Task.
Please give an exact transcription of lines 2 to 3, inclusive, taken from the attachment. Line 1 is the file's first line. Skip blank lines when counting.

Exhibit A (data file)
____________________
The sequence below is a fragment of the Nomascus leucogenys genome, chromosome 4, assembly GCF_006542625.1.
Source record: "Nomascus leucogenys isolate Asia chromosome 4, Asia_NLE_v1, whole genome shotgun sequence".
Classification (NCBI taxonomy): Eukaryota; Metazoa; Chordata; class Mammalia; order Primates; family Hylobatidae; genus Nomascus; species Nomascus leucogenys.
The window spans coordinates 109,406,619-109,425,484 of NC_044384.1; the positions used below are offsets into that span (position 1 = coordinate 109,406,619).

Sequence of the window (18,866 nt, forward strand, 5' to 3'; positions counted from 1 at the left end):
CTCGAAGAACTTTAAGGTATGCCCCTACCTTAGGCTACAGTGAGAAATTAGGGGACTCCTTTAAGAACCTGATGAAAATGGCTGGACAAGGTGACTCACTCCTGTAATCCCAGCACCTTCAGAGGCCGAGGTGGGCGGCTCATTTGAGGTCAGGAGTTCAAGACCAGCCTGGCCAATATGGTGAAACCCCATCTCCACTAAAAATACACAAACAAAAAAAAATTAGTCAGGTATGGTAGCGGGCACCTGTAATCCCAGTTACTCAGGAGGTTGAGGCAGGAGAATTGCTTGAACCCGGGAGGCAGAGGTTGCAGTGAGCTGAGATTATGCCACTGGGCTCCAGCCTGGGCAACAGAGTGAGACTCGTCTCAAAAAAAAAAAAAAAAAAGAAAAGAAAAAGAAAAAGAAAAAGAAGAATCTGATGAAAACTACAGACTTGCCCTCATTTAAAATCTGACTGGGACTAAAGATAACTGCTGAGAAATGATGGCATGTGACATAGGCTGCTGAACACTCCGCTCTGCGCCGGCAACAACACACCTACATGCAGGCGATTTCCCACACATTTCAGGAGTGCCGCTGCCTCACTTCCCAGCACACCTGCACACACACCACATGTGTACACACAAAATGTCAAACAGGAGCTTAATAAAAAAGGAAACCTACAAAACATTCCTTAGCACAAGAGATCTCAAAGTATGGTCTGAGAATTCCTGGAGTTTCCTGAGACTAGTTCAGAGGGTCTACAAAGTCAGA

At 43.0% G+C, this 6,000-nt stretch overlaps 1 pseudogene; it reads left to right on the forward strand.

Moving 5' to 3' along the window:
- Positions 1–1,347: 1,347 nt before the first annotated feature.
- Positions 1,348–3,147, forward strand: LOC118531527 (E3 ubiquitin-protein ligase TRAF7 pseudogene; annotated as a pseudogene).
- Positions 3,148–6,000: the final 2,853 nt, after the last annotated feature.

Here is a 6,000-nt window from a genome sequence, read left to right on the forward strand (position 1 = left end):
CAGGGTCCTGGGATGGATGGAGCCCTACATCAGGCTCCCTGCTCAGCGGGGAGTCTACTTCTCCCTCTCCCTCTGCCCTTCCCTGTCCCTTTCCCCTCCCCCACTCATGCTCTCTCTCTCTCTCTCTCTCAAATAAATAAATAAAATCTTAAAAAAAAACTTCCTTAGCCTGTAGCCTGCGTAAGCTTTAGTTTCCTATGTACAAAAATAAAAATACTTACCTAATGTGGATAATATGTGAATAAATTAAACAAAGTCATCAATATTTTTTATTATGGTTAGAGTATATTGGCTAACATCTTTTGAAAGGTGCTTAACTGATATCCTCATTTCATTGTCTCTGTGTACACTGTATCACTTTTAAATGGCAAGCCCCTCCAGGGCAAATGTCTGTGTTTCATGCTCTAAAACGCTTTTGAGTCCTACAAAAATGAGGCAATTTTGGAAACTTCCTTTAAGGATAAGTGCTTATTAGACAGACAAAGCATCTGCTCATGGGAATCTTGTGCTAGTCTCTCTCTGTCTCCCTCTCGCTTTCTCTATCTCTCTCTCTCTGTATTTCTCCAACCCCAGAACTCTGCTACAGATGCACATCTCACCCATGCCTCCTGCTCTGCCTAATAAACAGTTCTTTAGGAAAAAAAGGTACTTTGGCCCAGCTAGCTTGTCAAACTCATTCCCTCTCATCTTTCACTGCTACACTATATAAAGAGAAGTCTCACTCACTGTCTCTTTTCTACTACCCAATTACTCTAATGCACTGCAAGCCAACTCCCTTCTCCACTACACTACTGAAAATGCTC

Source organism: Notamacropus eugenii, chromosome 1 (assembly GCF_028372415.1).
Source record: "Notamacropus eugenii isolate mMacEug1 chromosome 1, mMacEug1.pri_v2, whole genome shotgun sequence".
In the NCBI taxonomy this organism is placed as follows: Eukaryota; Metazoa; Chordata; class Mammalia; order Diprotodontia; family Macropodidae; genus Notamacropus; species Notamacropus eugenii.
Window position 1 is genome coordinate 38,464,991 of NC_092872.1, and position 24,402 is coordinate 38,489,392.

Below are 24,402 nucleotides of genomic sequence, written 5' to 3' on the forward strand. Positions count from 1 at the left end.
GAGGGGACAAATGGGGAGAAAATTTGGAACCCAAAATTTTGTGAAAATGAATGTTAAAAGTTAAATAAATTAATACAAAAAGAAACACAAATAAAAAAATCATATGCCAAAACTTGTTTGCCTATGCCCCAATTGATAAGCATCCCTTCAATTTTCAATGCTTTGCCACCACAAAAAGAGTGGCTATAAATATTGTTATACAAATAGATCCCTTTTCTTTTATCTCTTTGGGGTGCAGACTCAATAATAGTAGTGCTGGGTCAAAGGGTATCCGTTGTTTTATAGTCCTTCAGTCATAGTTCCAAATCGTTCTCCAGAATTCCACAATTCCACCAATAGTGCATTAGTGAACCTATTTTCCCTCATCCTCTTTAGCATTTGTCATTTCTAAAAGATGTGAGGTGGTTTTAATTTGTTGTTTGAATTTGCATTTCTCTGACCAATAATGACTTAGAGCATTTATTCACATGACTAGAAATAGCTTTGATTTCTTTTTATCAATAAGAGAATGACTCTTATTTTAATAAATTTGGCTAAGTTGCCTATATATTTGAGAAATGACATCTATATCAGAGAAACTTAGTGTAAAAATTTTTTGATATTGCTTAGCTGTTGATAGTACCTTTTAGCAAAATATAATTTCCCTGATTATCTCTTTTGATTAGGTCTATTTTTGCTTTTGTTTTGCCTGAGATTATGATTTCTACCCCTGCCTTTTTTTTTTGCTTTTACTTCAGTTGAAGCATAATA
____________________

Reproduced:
Source record: "Nomascus leucogenys isolate Asia chromosome 4, Asia_NLE_v1, whole genome shotgun sequence".
Classification (NCBI taxonomy): Eukaryota; Metazoa; Chordata; class Mammalia; order Primates; family Hylobatidae; genus Nomascus; species Nomascus leucogenys.